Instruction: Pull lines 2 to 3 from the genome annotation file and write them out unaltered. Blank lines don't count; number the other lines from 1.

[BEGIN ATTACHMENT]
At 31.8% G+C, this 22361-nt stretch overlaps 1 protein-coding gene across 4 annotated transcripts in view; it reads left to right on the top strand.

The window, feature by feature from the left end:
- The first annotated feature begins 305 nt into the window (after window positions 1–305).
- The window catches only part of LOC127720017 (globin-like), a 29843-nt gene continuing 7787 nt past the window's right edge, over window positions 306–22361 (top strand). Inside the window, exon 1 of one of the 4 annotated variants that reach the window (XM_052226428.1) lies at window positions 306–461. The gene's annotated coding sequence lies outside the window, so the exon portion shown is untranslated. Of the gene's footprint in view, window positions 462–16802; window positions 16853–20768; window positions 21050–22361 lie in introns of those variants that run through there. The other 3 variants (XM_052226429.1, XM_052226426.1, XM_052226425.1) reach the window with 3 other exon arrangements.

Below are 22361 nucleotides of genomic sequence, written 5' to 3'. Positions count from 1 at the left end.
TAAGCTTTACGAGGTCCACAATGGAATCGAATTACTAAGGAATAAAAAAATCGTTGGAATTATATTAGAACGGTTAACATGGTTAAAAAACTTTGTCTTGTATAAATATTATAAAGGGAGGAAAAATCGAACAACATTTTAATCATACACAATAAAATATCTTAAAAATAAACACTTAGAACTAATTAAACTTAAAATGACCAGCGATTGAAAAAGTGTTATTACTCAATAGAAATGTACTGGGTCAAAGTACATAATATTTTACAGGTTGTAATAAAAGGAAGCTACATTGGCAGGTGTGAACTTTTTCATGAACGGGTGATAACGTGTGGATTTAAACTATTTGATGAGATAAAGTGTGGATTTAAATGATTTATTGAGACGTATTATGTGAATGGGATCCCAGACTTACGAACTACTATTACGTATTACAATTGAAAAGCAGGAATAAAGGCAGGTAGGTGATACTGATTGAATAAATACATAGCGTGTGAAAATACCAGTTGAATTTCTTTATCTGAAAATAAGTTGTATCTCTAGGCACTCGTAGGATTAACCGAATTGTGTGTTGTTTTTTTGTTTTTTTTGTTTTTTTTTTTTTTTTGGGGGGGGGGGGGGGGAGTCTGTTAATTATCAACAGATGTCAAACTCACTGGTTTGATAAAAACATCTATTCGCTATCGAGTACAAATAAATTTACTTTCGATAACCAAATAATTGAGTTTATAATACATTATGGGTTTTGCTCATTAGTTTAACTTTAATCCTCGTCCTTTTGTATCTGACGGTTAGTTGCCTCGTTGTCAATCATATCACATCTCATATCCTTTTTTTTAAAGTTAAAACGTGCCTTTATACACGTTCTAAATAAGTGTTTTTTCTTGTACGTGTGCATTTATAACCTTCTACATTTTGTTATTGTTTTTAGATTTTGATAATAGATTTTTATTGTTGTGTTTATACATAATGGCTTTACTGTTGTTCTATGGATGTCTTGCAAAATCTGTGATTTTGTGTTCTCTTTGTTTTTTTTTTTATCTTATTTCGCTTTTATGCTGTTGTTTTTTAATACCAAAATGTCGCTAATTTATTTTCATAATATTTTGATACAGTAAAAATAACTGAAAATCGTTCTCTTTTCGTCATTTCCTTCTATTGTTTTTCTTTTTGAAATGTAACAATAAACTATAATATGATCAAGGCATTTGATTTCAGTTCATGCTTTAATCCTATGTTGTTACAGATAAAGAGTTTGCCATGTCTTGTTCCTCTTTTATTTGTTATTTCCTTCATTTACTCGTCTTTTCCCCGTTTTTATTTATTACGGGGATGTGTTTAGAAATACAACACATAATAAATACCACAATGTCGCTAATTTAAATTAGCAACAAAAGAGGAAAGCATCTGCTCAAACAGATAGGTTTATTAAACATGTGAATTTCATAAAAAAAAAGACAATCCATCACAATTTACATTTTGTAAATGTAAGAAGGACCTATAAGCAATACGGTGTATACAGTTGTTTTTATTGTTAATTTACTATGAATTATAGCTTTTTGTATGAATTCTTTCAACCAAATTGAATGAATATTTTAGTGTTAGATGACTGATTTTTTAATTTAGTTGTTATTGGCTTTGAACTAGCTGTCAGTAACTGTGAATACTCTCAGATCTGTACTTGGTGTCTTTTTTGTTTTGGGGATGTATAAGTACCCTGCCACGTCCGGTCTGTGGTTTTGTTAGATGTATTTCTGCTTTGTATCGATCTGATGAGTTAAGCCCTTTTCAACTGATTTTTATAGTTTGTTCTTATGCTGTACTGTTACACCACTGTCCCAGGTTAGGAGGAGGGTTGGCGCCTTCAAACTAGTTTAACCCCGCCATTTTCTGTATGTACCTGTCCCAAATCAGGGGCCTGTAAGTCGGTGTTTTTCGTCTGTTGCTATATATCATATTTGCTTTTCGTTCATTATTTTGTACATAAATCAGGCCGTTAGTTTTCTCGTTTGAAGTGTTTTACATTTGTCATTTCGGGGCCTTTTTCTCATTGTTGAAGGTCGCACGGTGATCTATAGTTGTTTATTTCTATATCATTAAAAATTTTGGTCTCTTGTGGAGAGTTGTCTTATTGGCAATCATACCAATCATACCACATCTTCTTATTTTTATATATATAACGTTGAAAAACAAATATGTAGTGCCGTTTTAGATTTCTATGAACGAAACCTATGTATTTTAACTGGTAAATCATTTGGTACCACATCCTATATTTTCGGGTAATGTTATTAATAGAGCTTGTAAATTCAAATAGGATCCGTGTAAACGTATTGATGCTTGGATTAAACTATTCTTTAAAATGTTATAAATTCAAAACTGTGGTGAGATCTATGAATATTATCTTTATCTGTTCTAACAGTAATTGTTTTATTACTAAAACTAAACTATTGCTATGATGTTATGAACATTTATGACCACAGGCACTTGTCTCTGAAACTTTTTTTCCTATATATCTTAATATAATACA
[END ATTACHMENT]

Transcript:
The window, feature by feature from the left end:
- The first annotated feature begins 305 nt into the window (after window positions 1–305).